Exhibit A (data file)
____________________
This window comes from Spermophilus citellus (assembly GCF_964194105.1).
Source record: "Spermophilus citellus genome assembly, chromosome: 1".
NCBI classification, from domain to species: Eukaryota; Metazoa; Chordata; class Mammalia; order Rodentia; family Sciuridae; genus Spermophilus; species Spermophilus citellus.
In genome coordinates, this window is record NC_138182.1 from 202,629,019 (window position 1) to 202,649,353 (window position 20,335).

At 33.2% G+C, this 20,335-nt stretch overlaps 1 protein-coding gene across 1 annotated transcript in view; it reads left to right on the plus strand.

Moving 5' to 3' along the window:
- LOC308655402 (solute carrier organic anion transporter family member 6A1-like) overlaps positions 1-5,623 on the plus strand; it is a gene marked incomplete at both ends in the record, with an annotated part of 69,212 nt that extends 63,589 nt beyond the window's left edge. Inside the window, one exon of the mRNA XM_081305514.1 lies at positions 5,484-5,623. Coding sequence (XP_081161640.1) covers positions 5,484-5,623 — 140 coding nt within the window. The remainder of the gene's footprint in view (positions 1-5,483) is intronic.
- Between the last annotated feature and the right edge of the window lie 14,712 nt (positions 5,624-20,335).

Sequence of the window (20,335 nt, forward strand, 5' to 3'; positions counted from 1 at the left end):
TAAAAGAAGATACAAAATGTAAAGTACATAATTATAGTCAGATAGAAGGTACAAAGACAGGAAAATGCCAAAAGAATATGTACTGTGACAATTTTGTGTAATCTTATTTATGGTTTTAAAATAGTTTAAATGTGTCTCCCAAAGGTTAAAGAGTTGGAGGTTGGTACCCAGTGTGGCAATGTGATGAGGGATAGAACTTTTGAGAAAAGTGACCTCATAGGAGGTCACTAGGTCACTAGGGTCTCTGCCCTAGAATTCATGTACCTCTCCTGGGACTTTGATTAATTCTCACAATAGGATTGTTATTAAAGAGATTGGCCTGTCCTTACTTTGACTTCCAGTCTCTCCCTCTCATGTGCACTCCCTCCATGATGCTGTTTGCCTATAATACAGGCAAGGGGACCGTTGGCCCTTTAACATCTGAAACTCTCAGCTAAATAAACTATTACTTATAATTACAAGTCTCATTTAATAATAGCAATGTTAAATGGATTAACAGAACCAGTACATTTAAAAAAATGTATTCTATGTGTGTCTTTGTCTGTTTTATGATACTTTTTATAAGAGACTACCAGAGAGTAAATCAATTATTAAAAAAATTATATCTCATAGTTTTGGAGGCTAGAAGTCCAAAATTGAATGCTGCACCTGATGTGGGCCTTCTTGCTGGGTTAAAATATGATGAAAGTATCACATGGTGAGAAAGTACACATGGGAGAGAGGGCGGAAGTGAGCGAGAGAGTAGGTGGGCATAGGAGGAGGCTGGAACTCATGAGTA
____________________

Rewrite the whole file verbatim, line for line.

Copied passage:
This window comes from Spermophilus citellus (assembly GCF_964194105.1).
Source record: "Spermophilus citellus genome assembly, chromosome: 1".
NCBI classification, from domain to species: Eukaryota; Metazoa; Chordata; class Mammalia; order Rodentia; family Sciuridae; genus Spermophilus; species Spermophilus citellus.
In genome coordinates, this window is record NC_138182.1 from 202,629,019 (window position 1) to 202,649,353 (window position 20,335).

At 33.2% G+C, this 20,335-nt stretch overlaps 1 protein-coding gene across 1 annotated transcript in view; it reads left to right on the plus strand.

Moving 5' to 3' along the window:
- LOC308655402 (solute carrier organic anion transporter family member 6A1-like) overlaps positions 1-5,623 on the plus strand; it is a gene marked incomplete at both ends in the record, with an annotated part of 69,212 nt that extends 63,589 nt beyond the window's left edge. Inside the window, one exon of the mRNA XM_081305514.1 lies at positions 5,484-5,623. Coding sequence (XP_081161640.1) covers positions 5,484-5,623 — 140 coding nt within the window. The remainder of the gene's footprint in view (positions 1-5,483) is intronic.
- Between the last annotated feature and the right edge of the window lie 14,712 nt (positions 5,624-20,335).

Sequence of the window (20,335 nt, forward strand, 5' to 3'; positions counted from 1 at the left end):
TAAAAGAAGATACAAAATGTAAAGTACATAATTATAGTCAGATAGAAGGTACAAAGACAGGAAAATGCCAAAAGAATATGTACTGTGACAATTTTGTGTAATCTTATTTATGGTTTTAAAATAGTTTAAATGTGTCTCCCAAAGGTTAAAGAGTTGGAGGTTGGTACCCAGTGTGGCAATGTGATGAGGGATAGAACTTTTGAGAAAAGTGACCTCATAGGAGGTCACTAGGTCACTAGGGTCTCTGCCCTAGAATTCATGTACCTCTCCTGGGACTTTGATTAATTCTCACAATAGGATTGTTATTAAAGAGATTGGCCTGTCCTTACTTTGACTTCCAGTCTCTCCCTCTCATGTGCACTCCCTCCATGATGCTGTTTGCCTATAATACAGGCAAGGGGACCGTTGGCCCTTTAACATCTGAAACTCTCAGCTAAATAAACTATTACTTATAATTACAAGTCTCATTTAATAATAGCAATGTTAAATGGATTAACAGAACCAGTACATTTAAAAAAATGTATTCTATGTGTGTCTTTGTCTGTTTTATGATACTTTTTATAAGAGACTACCAGAGAGTAAATCAATTATTAAAAAAATTATATCTCATAGTTTTGGAGGCTAGAAGTCCAAAATTGAATGCTGCACCTGATGTGGGCCTTCTTGCTGGGTTAAAATATGATGAAAGTATCACATGGTGAGAAAGTACACATGGGAGAGAGGGCGGAAGTGAGCGAGAGAGTAGGTGGGCATAGGAGGAGGCTGGAACTCATGAGTA